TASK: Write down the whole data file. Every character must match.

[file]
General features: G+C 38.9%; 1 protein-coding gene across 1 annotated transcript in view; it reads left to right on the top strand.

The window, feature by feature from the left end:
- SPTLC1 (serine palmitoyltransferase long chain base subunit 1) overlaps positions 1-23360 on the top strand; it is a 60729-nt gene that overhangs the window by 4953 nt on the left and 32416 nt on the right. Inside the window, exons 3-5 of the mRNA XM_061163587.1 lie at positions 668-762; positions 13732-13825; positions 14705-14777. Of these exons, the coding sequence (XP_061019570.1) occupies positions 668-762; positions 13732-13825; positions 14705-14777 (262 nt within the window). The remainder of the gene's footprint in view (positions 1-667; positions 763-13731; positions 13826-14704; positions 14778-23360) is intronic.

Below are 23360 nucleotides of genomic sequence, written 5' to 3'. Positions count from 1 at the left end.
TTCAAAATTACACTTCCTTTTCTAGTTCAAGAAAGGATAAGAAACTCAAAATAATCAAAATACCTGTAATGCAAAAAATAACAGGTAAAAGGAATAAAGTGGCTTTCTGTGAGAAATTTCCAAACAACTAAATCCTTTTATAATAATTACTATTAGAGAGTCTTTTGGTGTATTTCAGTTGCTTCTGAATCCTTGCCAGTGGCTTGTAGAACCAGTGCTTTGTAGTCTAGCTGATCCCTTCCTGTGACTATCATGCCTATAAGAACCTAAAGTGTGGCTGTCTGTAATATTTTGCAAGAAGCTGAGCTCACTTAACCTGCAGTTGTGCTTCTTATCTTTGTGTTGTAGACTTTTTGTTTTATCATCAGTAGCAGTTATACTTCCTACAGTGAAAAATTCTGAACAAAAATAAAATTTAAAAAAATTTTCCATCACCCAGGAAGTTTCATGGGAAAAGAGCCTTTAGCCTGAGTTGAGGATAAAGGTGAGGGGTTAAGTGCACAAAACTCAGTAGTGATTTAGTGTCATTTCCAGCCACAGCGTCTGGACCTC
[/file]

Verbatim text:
General features: G+C 38.9%; 1 protein-coding gene across 1 annotated transcript in view; it reads left to right on the top strand.

The window, feature by feature from the left end:
- SPTLC1 (serine palmitoyltransferase long chain base subunit 1) overlaps positions 1-23360 on the top strand; it is a 60729-nt gene that overhangs the window by 4953 nt on the left and 32416 nt on the right. Inside the window, exons 3-5 of the mRNA XM_061163587.1 lie at positions 668-762; positions 13732-13825; positions 14705-14777. Of these exons, the coding sequence (XP_061019570.1) occupies positions 668-762; positions 13732-13825; positions 14705-14777 (262 nt within the window). The remainder of the gene's footprint in view (positions 1-667; positions 763-13731; positions 13826-14704; positions 14778-23360) is intronic.

Below are 23360 nucleotides of genomic sequence, written 5' to 3'. Positions count from 1 at the left end.
TTCAAAATTACACTTCCTTTTCTAGTTCAAGAAAGGATAAGAAACTCAAAATAATCAAAATACCTGTAATGCAAAAAATAACAGGTAAAAGGAATAAAGTGGCTTTCTGTGAGAAATTTCCAAACAACTAAATCCTTTTATAATAATTACTATTAGAGAGTCTTTTGGTGTATTTCAGTTGCTTCTGAATCCTTGCCAGTGGCTTGTAGAACCAGTGCTTTGTAGTCTAGCTGATCCCTTCCTGTGACTATCATGCCTATAAGAACCTAAAGTGTGGCTGTCTGTAATATTTTGCAAGAAGCTGAGCTCACTTAACCTGCAGTTGTGCTTCTTATCTTTGTGTTGTAGACTTTTTGTTTTATCATCAGTAGCAGTTATACTTCCTACAGTGAAAAATTCTGAACAAAAATAAAATTTAAAAAAATTTTCCATCACCCAGGAAGTTTCATGGGAAAAGAGCCTTTAGCCTGAGTTGAGGATAAAGGTGAGGGGTTAAGTGCACAAAACTCAGTAGTGATTTAGTGTCATTTCCAGCCACAGCGTCTGGACCTC